United States District Court, N.D. California, San Jose Division
J. D. JORDON, Plaintiff,
JAY C. HOAG, Defendant.
ORDER GRANTING DEFENDANTS' MOTION TO DISMISS RE:
DKT. NO. 105
J. DAVILA, UNITED STATES DISTRICT JUDGE
J.D. Jordan brings this action under Section 16(b) of the
Securities and Exchange Act of 1934 to recover
“short-swing” profits he alleges were realized by
Defendants Jay C. Hoag, TCV VII L.P., TCV VII (A), L.P., and
TCV Member Fund, L.P. from transactions in securities issued
by Netflix, Inc. As they have twice previously, Defendants
move to dismiss the Third Amended Complaint
(“TAC”). Dkt. No. 105. Plaintiff opposes.
matter is suitable for decision without oral argument, and
the hearing scheduled for March 8, 2018, will be vacated.
Civ. L.R. 7-1(b). Because Plaintiff's latest attempt to
plead a Rule 16(b) claim remains deficient, Defendants'
motion will be granted for the reasons explained below.
FACTUAL AND PROCEDURAL BACKGROUND
is a shareholder of Netflix. TAC, at ¶ 5. He alleges it
is “100% certain that on November 28, 2011, the Hoag
Group purchased a $200, 000, 000 Non Interest bearing
Convertible Note.” Id. at ¶ 13. This Note
had two provisions: “[o]ne which gave Hoag a right to
purchase from Netflix 2, 331, 060 hare for $85.7979 each,
using the $200, 000, 000 paid for the note as payment for the
exercise price.” Id. This option is known as a
“call equivalent position.” Id.
alleges the second provision, operative as of March 15, 2013,
was a “put equivalent position” owned by Netflix.
Id. at ¶ 14. “This provision allowed
Netflix to require Hoag to buy the 2, 331, 060 shares for
$85.7979 if in the future, Netflix stock rose more than
$42.00 from the price at which it was trading on November 28,
2011, which was $69.75.” Id.
to the TAC, Netflix exercised its option on April 23, 2013,
when the stock was trading for approximately $183,
“requiring that Hoag ‘purchase'” the
shares. Id. at ¶¶ 10, 43. “The
exercise by Netflix cancelled Hoag et al's right to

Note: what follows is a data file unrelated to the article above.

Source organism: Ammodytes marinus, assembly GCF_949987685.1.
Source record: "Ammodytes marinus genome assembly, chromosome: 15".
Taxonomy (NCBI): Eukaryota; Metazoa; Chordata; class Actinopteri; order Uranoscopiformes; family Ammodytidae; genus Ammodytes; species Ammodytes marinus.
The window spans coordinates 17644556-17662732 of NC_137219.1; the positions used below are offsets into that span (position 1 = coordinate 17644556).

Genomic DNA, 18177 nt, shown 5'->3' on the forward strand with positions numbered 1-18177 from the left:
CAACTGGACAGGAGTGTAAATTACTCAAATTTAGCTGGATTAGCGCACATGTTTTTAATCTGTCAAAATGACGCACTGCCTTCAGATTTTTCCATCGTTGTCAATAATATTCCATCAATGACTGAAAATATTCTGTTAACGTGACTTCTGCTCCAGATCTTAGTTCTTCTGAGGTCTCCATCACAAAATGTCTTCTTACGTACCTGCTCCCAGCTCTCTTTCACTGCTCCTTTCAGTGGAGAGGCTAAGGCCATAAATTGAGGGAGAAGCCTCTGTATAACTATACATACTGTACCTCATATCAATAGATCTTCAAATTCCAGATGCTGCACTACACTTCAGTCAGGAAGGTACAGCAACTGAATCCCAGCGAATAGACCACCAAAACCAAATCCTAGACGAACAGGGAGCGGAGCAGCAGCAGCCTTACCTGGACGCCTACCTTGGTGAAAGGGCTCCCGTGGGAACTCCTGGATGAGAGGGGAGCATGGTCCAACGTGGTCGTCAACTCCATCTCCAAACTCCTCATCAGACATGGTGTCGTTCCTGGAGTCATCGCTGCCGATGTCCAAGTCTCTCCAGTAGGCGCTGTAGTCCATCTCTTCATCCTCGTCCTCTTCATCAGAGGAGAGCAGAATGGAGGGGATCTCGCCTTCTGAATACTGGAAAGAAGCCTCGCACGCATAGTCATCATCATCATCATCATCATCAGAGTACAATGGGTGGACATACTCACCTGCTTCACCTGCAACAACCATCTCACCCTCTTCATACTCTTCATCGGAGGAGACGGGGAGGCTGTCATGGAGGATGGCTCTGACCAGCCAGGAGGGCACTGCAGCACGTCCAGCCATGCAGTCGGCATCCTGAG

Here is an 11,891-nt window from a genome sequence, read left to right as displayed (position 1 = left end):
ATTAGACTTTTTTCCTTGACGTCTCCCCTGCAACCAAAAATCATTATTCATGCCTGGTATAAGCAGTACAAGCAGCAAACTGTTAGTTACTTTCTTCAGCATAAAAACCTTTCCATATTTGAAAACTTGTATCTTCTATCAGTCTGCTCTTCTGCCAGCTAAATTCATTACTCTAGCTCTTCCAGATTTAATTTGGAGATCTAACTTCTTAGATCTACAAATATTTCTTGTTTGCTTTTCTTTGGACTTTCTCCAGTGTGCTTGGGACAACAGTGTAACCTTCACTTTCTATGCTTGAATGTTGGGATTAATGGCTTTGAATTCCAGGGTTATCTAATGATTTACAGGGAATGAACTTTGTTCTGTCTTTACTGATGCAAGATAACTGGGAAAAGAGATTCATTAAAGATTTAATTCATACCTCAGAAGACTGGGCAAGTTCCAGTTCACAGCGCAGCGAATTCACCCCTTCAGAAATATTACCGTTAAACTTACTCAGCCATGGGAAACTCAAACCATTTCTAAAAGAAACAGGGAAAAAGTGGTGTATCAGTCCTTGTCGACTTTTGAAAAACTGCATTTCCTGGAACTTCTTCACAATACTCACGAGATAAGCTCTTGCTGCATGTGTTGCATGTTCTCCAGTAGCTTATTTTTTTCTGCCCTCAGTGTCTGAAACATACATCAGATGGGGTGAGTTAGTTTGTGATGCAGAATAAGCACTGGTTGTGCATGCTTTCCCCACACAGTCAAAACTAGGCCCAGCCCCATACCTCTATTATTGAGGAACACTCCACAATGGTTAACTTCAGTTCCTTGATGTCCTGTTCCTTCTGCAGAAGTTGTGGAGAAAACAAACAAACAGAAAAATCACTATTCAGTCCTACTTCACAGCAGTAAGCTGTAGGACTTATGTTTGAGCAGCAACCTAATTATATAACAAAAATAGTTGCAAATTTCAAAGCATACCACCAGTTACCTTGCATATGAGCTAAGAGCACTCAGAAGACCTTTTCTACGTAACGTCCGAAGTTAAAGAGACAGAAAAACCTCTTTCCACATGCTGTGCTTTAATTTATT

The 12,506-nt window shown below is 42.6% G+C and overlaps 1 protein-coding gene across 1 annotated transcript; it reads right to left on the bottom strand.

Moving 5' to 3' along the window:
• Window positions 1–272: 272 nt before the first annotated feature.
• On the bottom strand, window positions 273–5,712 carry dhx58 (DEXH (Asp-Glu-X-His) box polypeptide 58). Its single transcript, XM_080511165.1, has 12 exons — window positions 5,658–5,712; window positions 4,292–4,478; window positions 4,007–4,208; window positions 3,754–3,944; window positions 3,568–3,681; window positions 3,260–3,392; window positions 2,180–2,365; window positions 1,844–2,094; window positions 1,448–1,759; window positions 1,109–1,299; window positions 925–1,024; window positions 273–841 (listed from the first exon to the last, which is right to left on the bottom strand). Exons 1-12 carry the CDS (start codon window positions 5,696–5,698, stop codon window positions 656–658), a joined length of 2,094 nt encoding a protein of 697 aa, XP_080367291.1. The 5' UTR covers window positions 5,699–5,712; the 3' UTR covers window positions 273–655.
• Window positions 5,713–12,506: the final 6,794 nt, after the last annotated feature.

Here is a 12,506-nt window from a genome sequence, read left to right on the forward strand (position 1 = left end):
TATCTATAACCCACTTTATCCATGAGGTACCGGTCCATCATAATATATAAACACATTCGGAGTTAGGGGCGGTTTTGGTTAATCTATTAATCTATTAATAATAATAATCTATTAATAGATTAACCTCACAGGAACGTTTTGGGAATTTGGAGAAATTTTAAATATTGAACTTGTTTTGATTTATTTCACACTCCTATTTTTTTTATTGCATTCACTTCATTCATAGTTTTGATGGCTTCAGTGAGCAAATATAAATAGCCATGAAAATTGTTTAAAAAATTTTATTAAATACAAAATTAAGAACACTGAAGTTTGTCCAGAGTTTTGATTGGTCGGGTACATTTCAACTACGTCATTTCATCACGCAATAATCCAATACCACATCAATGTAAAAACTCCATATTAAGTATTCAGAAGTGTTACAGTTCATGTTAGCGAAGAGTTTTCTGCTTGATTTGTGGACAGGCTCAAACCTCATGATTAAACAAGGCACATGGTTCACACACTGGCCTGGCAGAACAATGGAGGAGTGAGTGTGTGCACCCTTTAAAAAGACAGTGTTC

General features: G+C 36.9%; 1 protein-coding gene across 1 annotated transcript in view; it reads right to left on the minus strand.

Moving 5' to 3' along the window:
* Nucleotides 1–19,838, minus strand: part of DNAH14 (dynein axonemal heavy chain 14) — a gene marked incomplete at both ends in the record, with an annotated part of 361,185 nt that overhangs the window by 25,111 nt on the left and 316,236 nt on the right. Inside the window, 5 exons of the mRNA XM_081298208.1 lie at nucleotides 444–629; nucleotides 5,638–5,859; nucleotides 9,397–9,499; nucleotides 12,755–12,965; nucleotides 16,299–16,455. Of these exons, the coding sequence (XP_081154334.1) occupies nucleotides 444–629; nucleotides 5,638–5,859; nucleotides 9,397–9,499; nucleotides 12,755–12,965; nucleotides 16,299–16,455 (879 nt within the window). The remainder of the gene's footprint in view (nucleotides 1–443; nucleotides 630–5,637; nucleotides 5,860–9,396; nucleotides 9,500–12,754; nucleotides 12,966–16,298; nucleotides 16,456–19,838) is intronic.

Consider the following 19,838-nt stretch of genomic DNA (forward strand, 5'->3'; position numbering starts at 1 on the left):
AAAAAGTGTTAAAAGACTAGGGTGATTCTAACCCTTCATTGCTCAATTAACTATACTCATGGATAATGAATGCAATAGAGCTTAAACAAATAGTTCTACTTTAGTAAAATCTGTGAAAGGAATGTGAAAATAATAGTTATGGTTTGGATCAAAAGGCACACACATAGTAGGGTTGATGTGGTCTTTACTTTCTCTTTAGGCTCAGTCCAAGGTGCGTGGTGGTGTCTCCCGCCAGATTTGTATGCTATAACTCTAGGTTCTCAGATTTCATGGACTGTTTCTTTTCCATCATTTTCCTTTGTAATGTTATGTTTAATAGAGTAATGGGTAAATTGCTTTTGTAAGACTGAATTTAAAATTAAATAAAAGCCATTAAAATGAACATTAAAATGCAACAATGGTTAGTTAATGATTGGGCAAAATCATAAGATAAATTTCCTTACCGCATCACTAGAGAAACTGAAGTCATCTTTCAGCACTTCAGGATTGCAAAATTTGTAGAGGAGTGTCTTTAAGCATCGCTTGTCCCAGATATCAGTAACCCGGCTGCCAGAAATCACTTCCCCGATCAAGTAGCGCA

contends the exercise of Netflix's option violated Rule
16(b) because it is “matchable” to another
transaction by Hoag and his affiliates. Id. at
¶ 45. He alleges it is “100% certain that there
were non exempt sales of 344, 700 share by the Hoag group on
January 31, 2013 for $163.00 per share and sales of 450,
00 shares at $215.75 per share on April 25, 2013.”
Id. at ¶ 46. “These two sales when
matched with 794, 700 of the 2, 331, 060 acquisition on April
23, 2013 resulted in a profit of approximately $85, 000,
filed this action in 2015 “in order to recover
short-swing insider trading profits” allegedly realized
by Hoag, and amended his complaint on July 24, 2015. The
court dismissed the amended complaint for failure to allege
standing. Dkt. No. 65. The second amended complaint was later
dismissed for failure to state a plausible claim. Dkt. No.
101. Plaintiff filed the TAC on October 18, 2017. Dkt. No.
102. This motion followed.
Federal Rule of Civil Procedure 12(b)(6)
Rule of Civil Procedure 8(a) requires a plaintiff to plead
each claim with sufficient specificity to “give the
defendant fair notice of what the . . . claim is and the
grounds upon which it rests.” Bell Atl. Corp. v.
Twombly, 550 U.S. 544, 555 (2007) (internal quotations
omitted). The factual allegations in the complaint
“must be enough to raise a right to relief above the
speculative level” such that the claim “is
plausible on its face.” Id. at 556-57. A
complaint that falls short of the Rule 8(a) standard may be
dismissed if it fails to state a claim upon which relief can
be granted. Fed.R.Civ.P. 12(b)(6). “Dismissal under
Rule 12(b)(6) is appropriate only where the complaint lacks a
cognizable legal theory or sufficient facts to support a
cognizable legal theory.” Mendiondo v. Centinela
Hosp. Med. Ctr., 521 F.3d 1097, 1104 (9th Cir. 2008).
deciding whether to grant a motion to dismiss, the court must
generally accept as true all “well-pleaded factual
allegations.” Ashcroft v. Iqbal, 556 U.S. 662,
664 (2009). The court must also construe the alleged facts in
the light most favorable to the plaintiff. See Retail
Prop. Trust v. United Bhd. of Carpenters & Joiners of
Am., 768 F.3d 938, 945 (9th Cir. 2014) (providing the
court must “draw all reasonable inferences in favor of
the nonmoving party” for a Rule 12(b)(6) motion).
However, “courts are not bound to accept as true a
legal conclusion couched as a factual allegation.”
Iqbal, 556 U.S. at 678.
the court usually does not consider any material beyond the
pleadings for a Rule 12(b)(6) analysis. Hal Roach
Studios, Inc. v. Richard Feiner & Co., 896 F.2d
1542, 1555 n. 19 (9th Cir. 1990). Exceptions to this rule
include material submitted as part of the complaint or relied
upon in the complaint, and material subject to ...